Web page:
The Nissan Crossing showroom in Ginza, Tokyo currently has an odd collection of cars on display. It’s typical for vehicles rotate in and out of the showroom from Nissan’s Zama warehouse for a few weeks at a time. More often than not though, they’re the latest models and concepts, which is why the eclectic mix currently on display is such a treat.
Nissan has had a presence at this intersection, one of the most famous in all of Japan, since 1963. The gallery started out in the San’ai Building across the street and in the glamour of late 60s Japan it was only fitting that Nissan, one of the top firms in the country, would stake a claim at this high-end shopping district. It was common for car companies to display their latest wares in areas with high pedestrian traffic, and Nissan’s plot of land in the most prestigious corner of Tokyo gave it a lot of cachet.
Having the original four-door Nissan Skyline GT-R that gave the Hakosuka its nickname (after all, it means “box Sky” in Japanese) on display makes it feel like the golden post-war era all over again. Especially with the Wako flagship store and its Seiko clock tower looming kitty-corner in the background.
Long before the internet ruined everything, imagine window shopping in Ginza on a sunny Sunday afternoon in 1969 and stumbling upon this sleek, modern sedan with a twin-cam, 24-valve, triple-carb straight-six. “Crimson and Clover“, which topped the charts a couple of weeks before the GT-R’s debut, would magically start playing in the background as the world began to move in slow motion. The memory would be forever seared into your head.
Elsewhere in the gallery a Nissan EXA conjures up the Bubble Era madness of the 1980s. Based on the N13 Pulsar, the EXA imagined a car whose modular back half could transform from an open-air notchback coupe to a wagon-like kammback (or shooting brake, as the kids say). Under the hood was a pretty standard twin-cam CA16DE inline-4 making 120PS, but the design was so novel that it helped the Pulsar line win Japan Car of the Year.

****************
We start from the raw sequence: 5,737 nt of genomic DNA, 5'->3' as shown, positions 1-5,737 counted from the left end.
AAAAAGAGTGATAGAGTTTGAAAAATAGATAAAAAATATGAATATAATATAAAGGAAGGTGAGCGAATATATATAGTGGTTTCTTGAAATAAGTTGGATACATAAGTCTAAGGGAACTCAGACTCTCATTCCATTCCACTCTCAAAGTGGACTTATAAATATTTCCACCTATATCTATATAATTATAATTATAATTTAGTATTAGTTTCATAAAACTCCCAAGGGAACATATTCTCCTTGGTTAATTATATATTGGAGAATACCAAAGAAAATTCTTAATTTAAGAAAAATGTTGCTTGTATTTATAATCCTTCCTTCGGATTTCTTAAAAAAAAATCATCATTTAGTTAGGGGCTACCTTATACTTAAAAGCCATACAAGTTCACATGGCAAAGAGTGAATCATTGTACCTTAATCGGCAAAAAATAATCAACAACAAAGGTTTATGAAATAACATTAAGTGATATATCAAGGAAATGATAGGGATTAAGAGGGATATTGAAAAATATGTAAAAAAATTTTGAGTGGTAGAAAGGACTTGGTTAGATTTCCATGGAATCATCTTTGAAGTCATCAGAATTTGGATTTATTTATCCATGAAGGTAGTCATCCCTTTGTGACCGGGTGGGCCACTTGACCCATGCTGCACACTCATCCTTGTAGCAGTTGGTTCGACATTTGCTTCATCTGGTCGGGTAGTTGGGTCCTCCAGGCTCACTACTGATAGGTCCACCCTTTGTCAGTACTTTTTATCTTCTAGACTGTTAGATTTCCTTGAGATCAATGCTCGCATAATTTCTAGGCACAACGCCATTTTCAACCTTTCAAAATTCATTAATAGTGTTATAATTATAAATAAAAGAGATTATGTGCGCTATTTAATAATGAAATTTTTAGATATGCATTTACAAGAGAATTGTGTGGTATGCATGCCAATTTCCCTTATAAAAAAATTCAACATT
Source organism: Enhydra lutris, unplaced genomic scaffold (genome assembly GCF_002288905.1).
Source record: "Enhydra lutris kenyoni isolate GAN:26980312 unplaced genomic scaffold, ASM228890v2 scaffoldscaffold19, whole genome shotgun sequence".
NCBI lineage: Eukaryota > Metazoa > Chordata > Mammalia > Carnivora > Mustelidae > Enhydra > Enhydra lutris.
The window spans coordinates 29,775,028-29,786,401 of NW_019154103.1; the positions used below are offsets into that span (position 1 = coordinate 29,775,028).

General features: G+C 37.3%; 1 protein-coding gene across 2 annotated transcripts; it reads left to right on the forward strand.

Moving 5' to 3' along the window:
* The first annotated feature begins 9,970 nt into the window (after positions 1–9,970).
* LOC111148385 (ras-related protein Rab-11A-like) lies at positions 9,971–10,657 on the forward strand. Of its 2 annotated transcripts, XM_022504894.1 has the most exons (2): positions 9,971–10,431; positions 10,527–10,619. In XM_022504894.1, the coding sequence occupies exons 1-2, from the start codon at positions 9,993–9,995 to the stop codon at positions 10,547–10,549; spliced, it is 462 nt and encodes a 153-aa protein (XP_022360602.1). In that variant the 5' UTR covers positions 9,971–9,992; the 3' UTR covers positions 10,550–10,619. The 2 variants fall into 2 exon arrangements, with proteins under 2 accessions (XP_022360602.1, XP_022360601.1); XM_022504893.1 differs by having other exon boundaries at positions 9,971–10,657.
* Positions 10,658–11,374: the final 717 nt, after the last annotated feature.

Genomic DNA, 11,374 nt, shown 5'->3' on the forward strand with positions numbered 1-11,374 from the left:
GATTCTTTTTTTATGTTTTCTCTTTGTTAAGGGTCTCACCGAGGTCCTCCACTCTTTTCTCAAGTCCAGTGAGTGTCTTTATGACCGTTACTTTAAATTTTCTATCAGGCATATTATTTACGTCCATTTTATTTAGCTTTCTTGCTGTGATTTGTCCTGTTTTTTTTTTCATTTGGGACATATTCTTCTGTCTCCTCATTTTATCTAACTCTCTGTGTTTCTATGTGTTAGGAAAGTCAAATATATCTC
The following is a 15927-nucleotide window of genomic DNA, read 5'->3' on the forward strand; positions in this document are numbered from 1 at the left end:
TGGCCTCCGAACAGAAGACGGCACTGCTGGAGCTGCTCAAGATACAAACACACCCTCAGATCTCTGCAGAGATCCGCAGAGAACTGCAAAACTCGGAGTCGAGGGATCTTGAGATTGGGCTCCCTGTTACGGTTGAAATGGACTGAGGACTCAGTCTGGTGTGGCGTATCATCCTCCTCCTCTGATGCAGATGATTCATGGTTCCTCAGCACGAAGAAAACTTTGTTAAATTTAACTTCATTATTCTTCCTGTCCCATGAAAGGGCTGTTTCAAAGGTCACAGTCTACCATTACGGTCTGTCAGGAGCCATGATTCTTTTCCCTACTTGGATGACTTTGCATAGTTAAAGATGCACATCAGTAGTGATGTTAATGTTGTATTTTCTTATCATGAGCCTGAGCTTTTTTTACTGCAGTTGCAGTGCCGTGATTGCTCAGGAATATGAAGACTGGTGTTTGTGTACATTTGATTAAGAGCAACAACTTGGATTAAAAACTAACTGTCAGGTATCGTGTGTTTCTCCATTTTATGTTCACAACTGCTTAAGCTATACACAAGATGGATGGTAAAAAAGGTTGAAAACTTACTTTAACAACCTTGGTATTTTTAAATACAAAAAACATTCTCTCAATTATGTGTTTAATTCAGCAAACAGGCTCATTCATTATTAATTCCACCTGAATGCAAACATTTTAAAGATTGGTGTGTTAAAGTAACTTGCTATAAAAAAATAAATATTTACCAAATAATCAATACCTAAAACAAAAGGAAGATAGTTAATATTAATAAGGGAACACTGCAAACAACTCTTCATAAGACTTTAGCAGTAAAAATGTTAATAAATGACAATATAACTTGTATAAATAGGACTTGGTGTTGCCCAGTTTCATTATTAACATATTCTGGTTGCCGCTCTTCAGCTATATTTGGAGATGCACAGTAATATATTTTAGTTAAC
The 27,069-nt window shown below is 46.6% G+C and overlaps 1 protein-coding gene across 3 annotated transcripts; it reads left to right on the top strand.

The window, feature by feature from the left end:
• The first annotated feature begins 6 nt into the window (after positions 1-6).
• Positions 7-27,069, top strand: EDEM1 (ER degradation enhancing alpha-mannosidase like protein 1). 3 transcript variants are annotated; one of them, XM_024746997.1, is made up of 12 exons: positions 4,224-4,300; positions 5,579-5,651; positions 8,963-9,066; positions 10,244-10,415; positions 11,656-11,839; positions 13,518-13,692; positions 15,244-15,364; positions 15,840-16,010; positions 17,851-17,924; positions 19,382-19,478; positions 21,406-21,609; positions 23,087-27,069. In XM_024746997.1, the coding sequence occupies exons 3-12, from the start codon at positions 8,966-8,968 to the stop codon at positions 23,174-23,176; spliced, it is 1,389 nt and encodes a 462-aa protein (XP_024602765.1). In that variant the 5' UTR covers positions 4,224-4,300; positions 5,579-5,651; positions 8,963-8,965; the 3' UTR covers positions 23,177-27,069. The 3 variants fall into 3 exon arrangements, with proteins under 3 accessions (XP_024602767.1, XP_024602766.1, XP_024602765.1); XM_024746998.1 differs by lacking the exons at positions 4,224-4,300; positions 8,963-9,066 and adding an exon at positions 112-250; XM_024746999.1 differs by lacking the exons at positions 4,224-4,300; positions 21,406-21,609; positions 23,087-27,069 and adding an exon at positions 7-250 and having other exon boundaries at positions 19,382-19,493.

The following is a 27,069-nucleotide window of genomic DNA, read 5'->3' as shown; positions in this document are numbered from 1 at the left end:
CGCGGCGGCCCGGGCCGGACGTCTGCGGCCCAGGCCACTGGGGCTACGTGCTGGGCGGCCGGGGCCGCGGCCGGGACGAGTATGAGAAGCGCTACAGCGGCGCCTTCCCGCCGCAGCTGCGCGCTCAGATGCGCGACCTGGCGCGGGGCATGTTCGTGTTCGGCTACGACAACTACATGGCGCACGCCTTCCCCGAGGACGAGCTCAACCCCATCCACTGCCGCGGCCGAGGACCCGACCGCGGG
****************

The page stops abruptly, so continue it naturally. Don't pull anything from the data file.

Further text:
Funnily enough, the EXA’s swappable rear wasn’t legal in Japan. Buyers had to choose between the EXA Coupe or the EXA Canopy (as the kammback was called). The hinges weren’t compatible and screw mounting holes had different pitches to discourage mixing. However, enterprising owners were able to obtain US-market hinges in order to make their JDM cars full-fledged transformers.
Speaking of transformers the Nissan Roox Suite concept, which looks like one of the minor Cybertronians, was also on display. Revealed earlier this year at the Tokyo Auto Salon, it uses the Mitsubishi-built Nissan Roox kei van as a base but stretches it far beyond kei car dimensional limits. It has six wheels and features a massive gull-wing door on the passenger side. The driver has a conventional door, while the passenger luxuriates in the comfort of a business class reclining chair and footrest that takes up almost the entire length of the cabin. Naturally, it’s also equipped with an electronic shade and refrigerator.
The rear trailer opens up to reveal, of all things, a piano. Apparently a well-known pianist even gave a concert at the Nissan showroom. One of its designers said they “envisioned a car for parents of the bride to take to the venue of their only daughter’s wedding.” Talk about a niche market. More generally, it helps Nissan explore the possibilities of more luxurious kei cars.
So there you have it, four very different Nissans (there was also a standard-issue R35 GT-R on display) for four very different eras. It’s a rather unusual mix, but that’s what makes a stop at the Nissan Crossing interesting.